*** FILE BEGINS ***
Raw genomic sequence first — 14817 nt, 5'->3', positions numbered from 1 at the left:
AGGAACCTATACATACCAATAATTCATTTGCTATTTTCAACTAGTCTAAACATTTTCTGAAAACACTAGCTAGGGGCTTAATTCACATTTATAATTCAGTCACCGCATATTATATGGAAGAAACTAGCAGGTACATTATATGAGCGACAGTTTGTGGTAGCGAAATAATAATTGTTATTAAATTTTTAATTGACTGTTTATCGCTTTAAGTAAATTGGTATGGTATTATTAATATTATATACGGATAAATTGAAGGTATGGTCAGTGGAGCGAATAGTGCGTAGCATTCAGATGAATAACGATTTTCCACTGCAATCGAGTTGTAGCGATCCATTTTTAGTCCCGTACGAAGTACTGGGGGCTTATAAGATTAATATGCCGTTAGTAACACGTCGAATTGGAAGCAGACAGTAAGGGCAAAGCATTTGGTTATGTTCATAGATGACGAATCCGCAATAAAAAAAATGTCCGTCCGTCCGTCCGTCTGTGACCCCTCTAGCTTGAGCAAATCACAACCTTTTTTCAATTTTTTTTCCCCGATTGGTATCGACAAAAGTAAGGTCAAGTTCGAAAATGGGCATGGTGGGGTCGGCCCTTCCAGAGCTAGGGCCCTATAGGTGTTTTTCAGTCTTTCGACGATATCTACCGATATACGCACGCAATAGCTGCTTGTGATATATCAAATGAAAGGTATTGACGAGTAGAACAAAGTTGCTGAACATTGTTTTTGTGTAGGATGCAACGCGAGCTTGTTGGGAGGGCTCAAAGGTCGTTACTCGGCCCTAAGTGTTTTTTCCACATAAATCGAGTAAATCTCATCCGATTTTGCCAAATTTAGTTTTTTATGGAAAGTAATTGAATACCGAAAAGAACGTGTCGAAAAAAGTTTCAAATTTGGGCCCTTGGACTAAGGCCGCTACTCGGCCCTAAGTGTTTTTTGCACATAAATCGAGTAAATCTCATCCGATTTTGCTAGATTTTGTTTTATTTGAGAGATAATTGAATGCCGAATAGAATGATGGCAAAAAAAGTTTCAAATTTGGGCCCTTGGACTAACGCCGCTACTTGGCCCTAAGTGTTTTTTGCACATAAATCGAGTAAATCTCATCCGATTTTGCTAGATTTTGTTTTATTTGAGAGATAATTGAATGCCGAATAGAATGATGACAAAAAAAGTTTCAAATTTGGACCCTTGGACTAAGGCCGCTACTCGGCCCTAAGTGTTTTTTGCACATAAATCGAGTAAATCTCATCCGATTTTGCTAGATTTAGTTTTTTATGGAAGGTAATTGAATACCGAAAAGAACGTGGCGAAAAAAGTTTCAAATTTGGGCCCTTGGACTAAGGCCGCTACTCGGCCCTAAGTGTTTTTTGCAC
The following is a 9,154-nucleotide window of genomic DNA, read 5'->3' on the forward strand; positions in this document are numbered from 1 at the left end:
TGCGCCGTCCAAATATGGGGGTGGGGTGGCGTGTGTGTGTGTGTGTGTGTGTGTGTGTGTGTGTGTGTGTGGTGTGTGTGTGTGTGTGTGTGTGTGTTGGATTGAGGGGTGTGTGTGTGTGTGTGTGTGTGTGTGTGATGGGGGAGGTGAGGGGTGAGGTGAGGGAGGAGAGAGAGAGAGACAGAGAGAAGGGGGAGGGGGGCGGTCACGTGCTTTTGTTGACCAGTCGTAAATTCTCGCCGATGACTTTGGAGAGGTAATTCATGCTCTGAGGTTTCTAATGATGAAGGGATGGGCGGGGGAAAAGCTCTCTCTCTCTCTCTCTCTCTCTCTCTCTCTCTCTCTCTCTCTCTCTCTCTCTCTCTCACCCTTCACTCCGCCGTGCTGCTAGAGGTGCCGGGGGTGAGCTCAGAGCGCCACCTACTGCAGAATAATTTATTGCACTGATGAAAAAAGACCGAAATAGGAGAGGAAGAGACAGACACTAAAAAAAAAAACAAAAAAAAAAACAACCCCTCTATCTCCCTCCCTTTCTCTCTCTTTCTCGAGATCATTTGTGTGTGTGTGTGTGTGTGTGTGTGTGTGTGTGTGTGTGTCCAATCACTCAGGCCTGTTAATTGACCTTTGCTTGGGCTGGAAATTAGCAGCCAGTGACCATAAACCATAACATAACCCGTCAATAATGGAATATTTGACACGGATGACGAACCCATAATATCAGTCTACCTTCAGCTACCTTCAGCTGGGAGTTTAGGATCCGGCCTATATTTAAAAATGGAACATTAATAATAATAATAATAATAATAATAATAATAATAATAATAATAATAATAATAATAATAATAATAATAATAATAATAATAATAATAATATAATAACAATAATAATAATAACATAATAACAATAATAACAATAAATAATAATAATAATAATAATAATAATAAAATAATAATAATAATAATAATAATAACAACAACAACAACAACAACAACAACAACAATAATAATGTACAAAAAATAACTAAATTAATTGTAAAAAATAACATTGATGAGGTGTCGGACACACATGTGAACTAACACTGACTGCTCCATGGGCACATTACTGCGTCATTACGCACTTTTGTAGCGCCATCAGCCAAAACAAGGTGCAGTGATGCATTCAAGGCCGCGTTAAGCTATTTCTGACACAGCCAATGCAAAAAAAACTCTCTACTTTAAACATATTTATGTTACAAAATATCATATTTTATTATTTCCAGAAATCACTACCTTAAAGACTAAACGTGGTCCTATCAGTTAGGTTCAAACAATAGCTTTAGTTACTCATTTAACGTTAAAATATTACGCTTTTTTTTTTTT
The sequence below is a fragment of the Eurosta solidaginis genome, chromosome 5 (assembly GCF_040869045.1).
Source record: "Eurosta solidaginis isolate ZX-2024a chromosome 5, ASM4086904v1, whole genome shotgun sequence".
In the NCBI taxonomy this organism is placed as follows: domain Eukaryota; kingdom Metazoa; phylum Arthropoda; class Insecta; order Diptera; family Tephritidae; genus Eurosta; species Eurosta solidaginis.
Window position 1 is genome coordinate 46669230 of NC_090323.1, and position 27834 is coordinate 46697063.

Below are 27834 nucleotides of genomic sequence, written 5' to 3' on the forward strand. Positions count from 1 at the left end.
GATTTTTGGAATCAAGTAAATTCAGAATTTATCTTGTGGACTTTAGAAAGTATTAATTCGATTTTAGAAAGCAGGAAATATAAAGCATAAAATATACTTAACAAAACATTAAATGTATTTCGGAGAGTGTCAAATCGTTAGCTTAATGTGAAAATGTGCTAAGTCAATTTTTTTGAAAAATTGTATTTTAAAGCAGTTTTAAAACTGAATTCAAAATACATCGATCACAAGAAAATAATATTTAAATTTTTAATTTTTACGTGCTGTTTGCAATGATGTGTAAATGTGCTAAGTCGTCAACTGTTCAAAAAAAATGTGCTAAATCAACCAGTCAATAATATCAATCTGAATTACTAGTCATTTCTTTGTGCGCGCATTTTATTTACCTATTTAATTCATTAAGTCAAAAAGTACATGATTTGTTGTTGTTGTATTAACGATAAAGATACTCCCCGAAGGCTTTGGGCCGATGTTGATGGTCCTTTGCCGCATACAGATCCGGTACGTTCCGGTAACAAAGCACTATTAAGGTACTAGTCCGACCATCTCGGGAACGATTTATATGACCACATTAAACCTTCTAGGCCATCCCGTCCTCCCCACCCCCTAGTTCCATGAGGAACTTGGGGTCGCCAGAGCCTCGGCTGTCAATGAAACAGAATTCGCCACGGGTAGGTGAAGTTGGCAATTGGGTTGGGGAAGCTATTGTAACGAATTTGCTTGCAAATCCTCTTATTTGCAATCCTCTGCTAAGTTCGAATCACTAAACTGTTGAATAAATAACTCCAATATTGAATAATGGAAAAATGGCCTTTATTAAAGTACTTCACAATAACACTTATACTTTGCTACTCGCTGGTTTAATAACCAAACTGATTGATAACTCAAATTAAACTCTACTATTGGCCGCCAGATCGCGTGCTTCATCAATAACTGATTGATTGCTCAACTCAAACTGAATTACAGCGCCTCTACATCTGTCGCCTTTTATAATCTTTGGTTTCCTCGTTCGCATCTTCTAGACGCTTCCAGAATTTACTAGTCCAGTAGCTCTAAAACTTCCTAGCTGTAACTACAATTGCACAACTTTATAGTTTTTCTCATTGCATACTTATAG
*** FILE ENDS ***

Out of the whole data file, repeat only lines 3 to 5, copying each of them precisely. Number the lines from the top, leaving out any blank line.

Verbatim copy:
The following is a 9,154-nucleotide window of genomic DNA, read 5'->3' on the forward strand; positions in this document are numbered from 1 at the left end:
TGCGCCGTCCAAATATGGGGGTGGGGTGGCGTGTGTGTGTGTGTGTGTGTGTGTGTGTGTGTGTGTGTGTGGTGTGTGTGTGTGTGTGTGTGTGTGTTGGATTGAGGGGTGTGTGTGTGTGTGTGTGTGTGTGTGTGATGGGGGAGGTGAGGGGTGAGGTGAGGGAGGAGAGAGAGAGAGACAGAGAGAAGGGGGAGGGGGGCGGTCACGTGCTTTTGTTGACCAGTCGTAAATTCTCGCCGATGACTTTGGAGAGGTAATTCATGCTCTGAGGTTTCTAATGATGAAGGGATGGGCGGGGGAAAAGCTCTCTCTCTCTCTCTCTCTCTCTCTCTCTCTCTCTCTCTCTCTCTCTCTCTCTCTCTCACCCTTCACTCCGCCGTGCTGCTAGAGGTGCCGGGGGTGAGCTCAGAGCGCCACCTACTGCAGAATAATTTATTGCACTGATGAAAAAAGACCGAAATAGGAGAGGAAGAGACAGACACTAAAAAAAAAAACAAAAAAAAAAACAACCCCTCTATCTCCCTCCCTTTCTCTCTCTTTCTCGAGATCATTTGTGTGTGTGTGTGTGTGTGTGTGTGTGTGTGTGTGTGTGTCCAATCACTCAGGCCTGTTAATTGACCTTTGCTTGGGCTGGAAATTAGCAGCCAGTGACCATAAACCATAACATAACCCGTCAATAATGGAATATTTGACACGGATGACGAACCCATAATATCAGTCTACCTTCAGCTACCTTCAGCTGGGAGTTTAGGATCCGGCCTATATTTAAAAATGGAACATTAATAATAATAATAATAATAATAATAATAATAATAATAATAATAATAATAATAATAATAATAATAATAATAATAATAATAATAATAATATAATAACAATAATAATAATAACATAATAACAATAATAACAATAAATAATAATAATAATAATAATAATAATAAAATAATAATAATAATAATAATAATAACAACAACAACAACAACAACAACAACAACAATAATAATGTACAAAAAATAACTAAATTAATTGTAAAAAATAACATTGATGAGGTGTCGGACACACATGTGAACTAACACTGACTGCTCCATGGGCACATTACTGCGTCATTACGCACTTTTGTAGCGCCATCAGCCAAAACAAGGTGCAGTGATGCATTCAAGGCCGCGTTAAGCTATTTCTGACACAGCCAATGCAAAAAAAACTCTCTACTTTAAACATATTTATGTTACAAAATATCATATTTTATTATTTCCAGAAATCACTACCTTAAAGACTAAACGTGGTCCTATCAGTTAGGTTCAAACAATAGCTTTAGTTACTCATTTAACGTTAAAATATTACGCTTTTTTTTTTTT
The sequence below is a fragment of the Eurosta solidaginis genome, chromosome 5 (assembly GCF_040869045.1).